July 2023


By Zelda Lockhart
Review by
Zelda Lockhart explores how pain and injustice are passed down and how they can be reversed. Sometimes it takes the whispers of the ancestors to make it happen.
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There are people who swear they can hear the voices of the departed. The dead want their stories told, demand justice for past doings or even offer encouragement to the listener. Lottie Rebecca Lee, the eventual protagonist of Zelda Lockhart’s powerful and hopeful novel Trinity, has heard all three. Three generations go by before Lottie incarnates, which partially explains the book’s title.

The story begins in 1939 in Sampson, Mississippi, where Black people live only a few steps up from slavery. Old Deddy, a 62-year-old Black sharecropper, enters into a contract to marry the 12-year-old daughter of his white boss in exchange for a parcel of land that the boss really has no intention of letting him own. That Old Deddy is a victim of such injustice doesn’t make him a saint; he beats his wife and sons as hard as he works. His son Bennie is gentler but still uses a switch on his own son just to let him know who’s in charge. Both Old Deddy’s and Bennie’s wives become pregnant with girls who would have housed Lottie Rebecca’s soul, but the pregnancies are lost. And so she is born as the daughter of Bennie’s son, traumatized Vietnam War veteran B.J. To break the cycle of familial violence, B.J. closes himself off from his wife and daughter even as he loves them.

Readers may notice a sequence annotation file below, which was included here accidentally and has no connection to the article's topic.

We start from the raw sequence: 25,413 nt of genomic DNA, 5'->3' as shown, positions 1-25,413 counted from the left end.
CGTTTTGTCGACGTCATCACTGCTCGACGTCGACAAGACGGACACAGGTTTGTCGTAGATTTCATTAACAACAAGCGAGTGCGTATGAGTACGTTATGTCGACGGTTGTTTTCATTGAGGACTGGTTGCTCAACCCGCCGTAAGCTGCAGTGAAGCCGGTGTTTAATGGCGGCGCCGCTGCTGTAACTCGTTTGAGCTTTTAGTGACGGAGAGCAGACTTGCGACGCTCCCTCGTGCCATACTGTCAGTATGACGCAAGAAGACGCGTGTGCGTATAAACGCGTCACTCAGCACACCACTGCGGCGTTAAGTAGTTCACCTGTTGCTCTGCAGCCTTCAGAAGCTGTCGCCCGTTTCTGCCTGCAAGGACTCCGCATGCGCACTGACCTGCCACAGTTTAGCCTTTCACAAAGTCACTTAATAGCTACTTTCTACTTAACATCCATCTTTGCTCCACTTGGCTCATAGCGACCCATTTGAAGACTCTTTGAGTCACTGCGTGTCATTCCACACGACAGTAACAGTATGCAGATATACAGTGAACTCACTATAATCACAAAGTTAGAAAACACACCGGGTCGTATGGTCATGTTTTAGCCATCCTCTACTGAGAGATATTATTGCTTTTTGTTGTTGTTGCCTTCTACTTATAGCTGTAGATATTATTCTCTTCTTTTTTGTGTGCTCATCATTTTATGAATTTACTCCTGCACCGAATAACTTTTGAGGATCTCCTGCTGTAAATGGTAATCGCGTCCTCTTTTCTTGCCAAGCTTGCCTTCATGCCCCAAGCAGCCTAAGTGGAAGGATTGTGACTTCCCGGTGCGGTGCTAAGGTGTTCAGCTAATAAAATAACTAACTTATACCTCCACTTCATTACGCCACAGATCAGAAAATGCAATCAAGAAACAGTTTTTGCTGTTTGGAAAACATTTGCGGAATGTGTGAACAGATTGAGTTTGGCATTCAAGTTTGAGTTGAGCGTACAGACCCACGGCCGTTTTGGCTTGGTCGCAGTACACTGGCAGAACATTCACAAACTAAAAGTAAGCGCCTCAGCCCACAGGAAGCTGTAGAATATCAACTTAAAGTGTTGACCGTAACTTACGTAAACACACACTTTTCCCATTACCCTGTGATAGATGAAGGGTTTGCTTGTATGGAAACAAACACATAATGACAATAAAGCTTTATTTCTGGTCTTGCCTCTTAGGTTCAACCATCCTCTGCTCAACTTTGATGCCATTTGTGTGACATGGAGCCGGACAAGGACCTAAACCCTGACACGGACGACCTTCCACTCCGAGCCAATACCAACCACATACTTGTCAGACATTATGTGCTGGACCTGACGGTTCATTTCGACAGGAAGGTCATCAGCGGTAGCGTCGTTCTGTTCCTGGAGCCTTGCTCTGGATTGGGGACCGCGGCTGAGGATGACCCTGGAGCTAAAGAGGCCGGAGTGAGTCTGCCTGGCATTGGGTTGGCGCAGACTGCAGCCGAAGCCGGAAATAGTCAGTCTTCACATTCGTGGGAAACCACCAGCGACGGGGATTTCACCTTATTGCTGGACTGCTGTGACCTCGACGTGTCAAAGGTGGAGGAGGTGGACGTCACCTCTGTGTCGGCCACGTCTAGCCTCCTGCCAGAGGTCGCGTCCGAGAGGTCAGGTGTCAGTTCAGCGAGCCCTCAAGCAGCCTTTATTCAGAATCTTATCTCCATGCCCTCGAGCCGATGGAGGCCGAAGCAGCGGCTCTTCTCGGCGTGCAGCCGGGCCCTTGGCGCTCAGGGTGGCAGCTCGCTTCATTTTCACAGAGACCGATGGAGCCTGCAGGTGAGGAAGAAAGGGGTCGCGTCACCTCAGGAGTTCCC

Being the vehicle of the ancestors makes Lottie Rebecca a strange and uneasy child. Like Alia Atreides in Frank Herbert’s Dune, she seems to have been born with the knowledge of many lives that came before hers. Such knowledge is so oppressive that it causes screaming fits that Lottie’s family doesn’t understand. Yet she is buoyed by love, especially the love of her wise, gentle, Afrocentric mother, Sheila. When Lottie is a young woman, Sheila takes her on a pilgrimage to Ghana and the castle from which Africans were shipped off to be slaves in the Americas. It’s a place where the voices may ease up.

The author of Fifth Born, Fifth Born II: The Hundredth Turtle and Cold Running Creek, Lockhart explores how pain and injustice are passed down, and how that pain can ease and injustice can be reversed. Sometimes, though, it takes the whispers of the ancestors to make it happen.

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By Zelda Lockhart
ISBN 9780063160958

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